Candace Cooksey Fulton

To be honest, certainly, I have to say it’s a relief “Horizons” is done.

Done to the point that it’s inserted into today’s paper, and it’s way past the point to change a comma, correct a misspelled word, rewrite a paragraph or take another picture. Not that it would be necessary to do any of those things, and, between you and me, it may be months before I know. I’m at the stage where I think it would be best if we, as in “Horizons” and I, “had a little time apart.”

Honesty being the brutal beast that it is, I should probably also admit that it’s not too early to begin next year’s “Horizons” edition. And the honest-to-goodness truth is, that’s not going to happen either.

Often the hardest part of “Horizons” — in fact the only part I actually detest — is the part where we’re supposed to get started. That’s because we don’t get started, because we’re doing other things that at that moment can’t be delayed any longer because we didn’t start those in time; because when we were supposed to start those, something really important and timely has interfered and the really important things had to be done before the stuff we were supposed to be starting could begin.

Whew. I’m glad you understand what I mean.

Somehow I think you do.

“Horizons,” like with most job and life projects, falls into the category of what my used to call the “swamp syndrome.”

Daddy used to say, “When you’re up to your knees in alligators, it’s hard to remember that your original intention was to drain the swamp.”

Well no, in fact he didn’t say “knees.” Now a couple of weeks ago, when I quoted my mom on the “cold as a well digger’s shovel” thing, she did say “shovel” though it seems most of the world had heard the saying in reference to a lower extremity of the body. My dad used a term referring to the same extremity.

The word Dad used rhymed with mass. The word my mom did not use but could have, would have rhymed with mutt.

All this is to say — No, I’m not actually including the mass / mutt thing in the “all this” parameter — there’s a lot of struggle that goes into the production of something like a “Horizons” edition.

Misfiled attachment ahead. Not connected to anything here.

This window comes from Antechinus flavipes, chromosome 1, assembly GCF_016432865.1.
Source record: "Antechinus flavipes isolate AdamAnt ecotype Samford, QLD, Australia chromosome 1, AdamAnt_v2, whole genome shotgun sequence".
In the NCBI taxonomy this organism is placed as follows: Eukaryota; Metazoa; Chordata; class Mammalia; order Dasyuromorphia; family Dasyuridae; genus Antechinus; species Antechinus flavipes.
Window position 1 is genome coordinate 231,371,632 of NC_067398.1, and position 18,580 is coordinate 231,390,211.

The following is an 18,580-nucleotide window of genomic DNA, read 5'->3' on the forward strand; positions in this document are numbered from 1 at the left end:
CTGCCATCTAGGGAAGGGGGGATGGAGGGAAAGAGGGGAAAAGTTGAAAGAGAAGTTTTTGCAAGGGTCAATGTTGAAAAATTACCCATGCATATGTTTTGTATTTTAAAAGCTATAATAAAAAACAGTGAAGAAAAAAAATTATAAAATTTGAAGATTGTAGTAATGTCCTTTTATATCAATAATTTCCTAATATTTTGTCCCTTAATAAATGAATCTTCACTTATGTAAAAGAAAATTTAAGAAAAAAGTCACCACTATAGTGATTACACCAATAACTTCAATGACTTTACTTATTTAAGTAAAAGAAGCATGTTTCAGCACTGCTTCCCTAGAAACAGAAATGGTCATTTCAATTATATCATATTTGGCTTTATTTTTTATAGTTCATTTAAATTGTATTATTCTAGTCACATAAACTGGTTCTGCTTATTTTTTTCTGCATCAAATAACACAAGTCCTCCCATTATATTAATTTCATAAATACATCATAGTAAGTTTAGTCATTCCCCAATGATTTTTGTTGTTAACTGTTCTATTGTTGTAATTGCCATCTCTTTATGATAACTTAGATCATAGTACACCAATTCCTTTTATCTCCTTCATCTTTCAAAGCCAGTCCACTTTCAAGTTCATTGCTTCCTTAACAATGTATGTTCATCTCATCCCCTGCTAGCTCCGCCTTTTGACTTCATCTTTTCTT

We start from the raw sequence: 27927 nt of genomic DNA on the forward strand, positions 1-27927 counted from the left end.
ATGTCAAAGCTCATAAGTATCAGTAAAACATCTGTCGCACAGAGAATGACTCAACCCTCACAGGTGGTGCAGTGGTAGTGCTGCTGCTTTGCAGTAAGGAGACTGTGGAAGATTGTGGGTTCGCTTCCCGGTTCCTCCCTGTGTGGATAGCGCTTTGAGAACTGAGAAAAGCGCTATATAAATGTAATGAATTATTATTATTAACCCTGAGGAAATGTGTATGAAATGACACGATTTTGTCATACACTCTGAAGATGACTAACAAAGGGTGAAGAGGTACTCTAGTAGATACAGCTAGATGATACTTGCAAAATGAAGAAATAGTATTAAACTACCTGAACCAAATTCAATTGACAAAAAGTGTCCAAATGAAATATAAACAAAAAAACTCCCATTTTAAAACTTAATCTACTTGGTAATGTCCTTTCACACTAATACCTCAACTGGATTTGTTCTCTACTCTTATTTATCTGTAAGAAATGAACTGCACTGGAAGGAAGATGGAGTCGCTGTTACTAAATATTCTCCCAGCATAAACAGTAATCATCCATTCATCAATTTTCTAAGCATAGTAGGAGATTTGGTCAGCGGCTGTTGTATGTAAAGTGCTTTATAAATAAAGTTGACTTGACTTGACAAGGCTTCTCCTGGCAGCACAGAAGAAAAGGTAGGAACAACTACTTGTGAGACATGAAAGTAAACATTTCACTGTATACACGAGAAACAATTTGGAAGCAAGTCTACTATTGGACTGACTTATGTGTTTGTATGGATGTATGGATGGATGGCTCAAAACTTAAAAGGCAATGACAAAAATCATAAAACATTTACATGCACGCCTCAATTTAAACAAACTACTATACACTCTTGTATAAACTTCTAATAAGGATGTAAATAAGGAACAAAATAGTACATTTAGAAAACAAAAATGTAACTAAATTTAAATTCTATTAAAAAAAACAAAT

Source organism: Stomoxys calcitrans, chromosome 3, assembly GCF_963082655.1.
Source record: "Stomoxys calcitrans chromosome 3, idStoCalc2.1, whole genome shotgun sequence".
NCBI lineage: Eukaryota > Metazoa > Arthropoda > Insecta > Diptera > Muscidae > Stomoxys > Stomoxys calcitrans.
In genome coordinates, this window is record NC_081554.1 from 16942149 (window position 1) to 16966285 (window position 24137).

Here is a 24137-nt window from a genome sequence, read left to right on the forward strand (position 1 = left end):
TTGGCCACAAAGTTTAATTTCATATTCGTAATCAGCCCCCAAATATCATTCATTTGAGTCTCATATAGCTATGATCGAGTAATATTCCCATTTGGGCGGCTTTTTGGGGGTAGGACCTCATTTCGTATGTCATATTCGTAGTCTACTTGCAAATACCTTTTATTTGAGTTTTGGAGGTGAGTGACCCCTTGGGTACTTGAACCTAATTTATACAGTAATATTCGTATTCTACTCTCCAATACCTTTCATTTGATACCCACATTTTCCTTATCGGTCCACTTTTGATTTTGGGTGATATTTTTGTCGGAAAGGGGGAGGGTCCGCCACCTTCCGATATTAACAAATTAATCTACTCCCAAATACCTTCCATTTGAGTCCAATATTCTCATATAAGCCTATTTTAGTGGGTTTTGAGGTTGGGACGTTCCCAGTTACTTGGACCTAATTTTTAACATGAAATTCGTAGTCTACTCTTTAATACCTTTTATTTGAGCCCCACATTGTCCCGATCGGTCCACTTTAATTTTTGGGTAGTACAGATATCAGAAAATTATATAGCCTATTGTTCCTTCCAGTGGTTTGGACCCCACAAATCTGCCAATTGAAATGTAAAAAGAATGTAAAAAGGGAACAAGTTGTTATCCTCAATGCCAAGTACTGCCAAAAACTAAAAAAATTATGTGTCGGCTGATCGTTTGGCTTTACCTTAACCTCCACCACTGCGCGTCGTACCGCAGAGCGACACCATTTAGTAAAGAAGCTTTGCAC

Is it worth it? We want to think so. Is it our finest work? Technically, it probably is. The quantity of work and magnitude of the production qualify “Horizons” as at least that. But — again the truth — the difference is that “Horizons” is in addition to regular work.

I feel blessed and privileged to do what I do. I’m thankful for the stories that come my way to write on people’s lives, the missions and accomplishments that improve our community and world. Every day I’m glad for the opportunity I have, and proud to be a part of a staff that accepts the responsibility for reporting the news of this community.

It is, however, a sort of secret of a community newspaper’s purpose, that our greatest work stands on a foundation of what should be our routine. Our routine, judged by some as our truly most important work — the obituaries, calendar items, engagement and wedding announcements — requires our equal dedication.

I’ve long said producing a daily newspaper is a lot like a dog walking on its hind legs. The quality of the performance isn’t as much of a requirement as the fact it can be done at all, and our readers can depend on the fact we can do the trick.

We want to get it all right. And when it is done, the presses have rolled, the pages inserted, we want to say — and mean — we’ve done our best, and we’ll keep trying.

Candace Cooksey Fulton’s column is in the Brownwood Bulletin on Sundays. She may be reached at